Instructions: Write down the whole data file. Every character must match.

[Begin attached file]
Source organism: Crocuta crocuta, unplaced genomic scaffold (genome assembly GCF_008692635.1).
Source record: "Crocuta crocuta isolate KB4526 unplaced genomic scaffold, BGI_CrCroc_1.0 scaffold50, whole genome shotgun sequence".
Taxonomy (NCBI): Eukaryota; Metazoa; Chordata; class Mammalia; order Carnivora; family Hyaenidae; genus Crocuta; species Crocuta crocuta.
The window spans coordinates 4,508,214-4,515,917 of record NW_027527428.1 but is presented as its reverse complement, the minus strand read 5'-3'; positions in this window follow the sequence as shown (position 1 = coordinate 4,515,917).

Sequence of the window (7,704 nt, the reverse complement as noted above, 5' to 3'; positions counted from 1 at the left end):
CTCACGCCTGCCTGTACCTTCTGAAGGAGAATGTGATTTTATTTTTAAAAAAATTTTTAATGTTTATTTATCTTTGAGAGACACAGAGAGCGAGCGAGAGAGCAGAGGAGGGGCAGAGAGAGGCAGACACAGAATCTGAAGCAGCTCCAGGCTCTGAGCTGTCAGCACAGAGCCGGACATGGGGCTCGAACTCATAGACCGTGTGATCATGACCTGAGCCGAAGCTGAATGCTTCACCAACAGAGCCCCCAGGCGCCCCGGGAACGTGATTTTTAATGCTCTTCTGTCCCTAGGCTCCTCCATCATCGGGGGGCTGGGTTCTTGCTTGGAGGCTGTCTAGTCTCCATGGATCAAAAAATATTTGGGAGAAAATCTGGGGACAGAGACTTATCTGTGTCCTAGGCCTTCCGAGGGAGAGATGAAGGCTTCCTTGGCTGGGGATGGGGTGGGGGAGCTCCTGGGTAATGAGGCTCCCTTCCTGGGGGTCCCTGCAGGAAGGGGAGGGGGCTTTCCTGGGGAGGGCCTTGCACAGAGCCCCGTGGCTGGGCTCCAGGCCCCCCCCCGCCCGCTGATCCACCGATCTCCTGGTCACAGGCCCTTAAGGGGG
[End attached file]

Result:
Source organism: Crocuta crocuta, unplaced genomic scaffold (genome assembly GCF_008692635.1).
Source record: "Crocuta crocuta isolate KB4526 unplaced genomic scaffold, BGI_CrCroc_1.0 scaffold50, whole genome shotgun sequence".
Taxonomy (NCBI): Eukaryota; Metazoa; Chordata; class Mammalia; order Carnivora; family Hyaenidae; genus Crocuta; species Crocuta crocuta.
The window spans coordinates 4,508,214-4,515,917 of record NW_027527428.1 but is presented as its reverse complement, the minus strand read 5'-3'; positions in this window follow the sequence as shown (position 1 = coordinate 4,515,917).

Sequence of the window (7,704 nt, the reverse complement as noted above, 5' to 3'; positions counted from 1 at the left end):
CTCACGCCTGCCTGTACCTTCTGAAGGAGAATGTGATTTTATTTTTAAAAAAATTTTTAATGTTTATTTATCTTTGAGAGACACAGAGAGCGAGCGAGAGAGCAGAGGAGGGGCAGAGAGAGGCAGACACAGAATCTGAAGCAGCTCCAGGCTCTGAGCTGTCAGCACAGAGCCGGACATGGGGCTCGAACTCATAGACCGTGTGATCATGACCTGAGCCGAAGCTGAATGCTTCACCAACAGAGCCCCCAGGCGCCCCGGGAACGTGATTTTTAATGCTCTTCTGTCCCTAGGCTCCTCCATCATCGGGGGGCTGGGTTCTTGCTTGGAGGCTGTCTAGTCTCCATGGATCAAAAAATATTTGGGAGAAAATCTGGGGACAGAGACTTATCTGTGTCCTAGGCCTTCCGAGGGAGAGATGAAGGCTTCCTTGGCTGGGGATGGGGTGGGGGAGCTCCTGGGTAATGAGGCTCCCTTCCTGGGGGTCCCTGCAGGAAGGGGAGGGGGCTTTCCTGGGGAGGGCCTTGCACAGAGCCCCGTGGCTGGGCTCCAGGCCCCCCCCCGCCCGCTGATCCACCGATCTCCTGGTCACAGGCCCTTAAGGGGG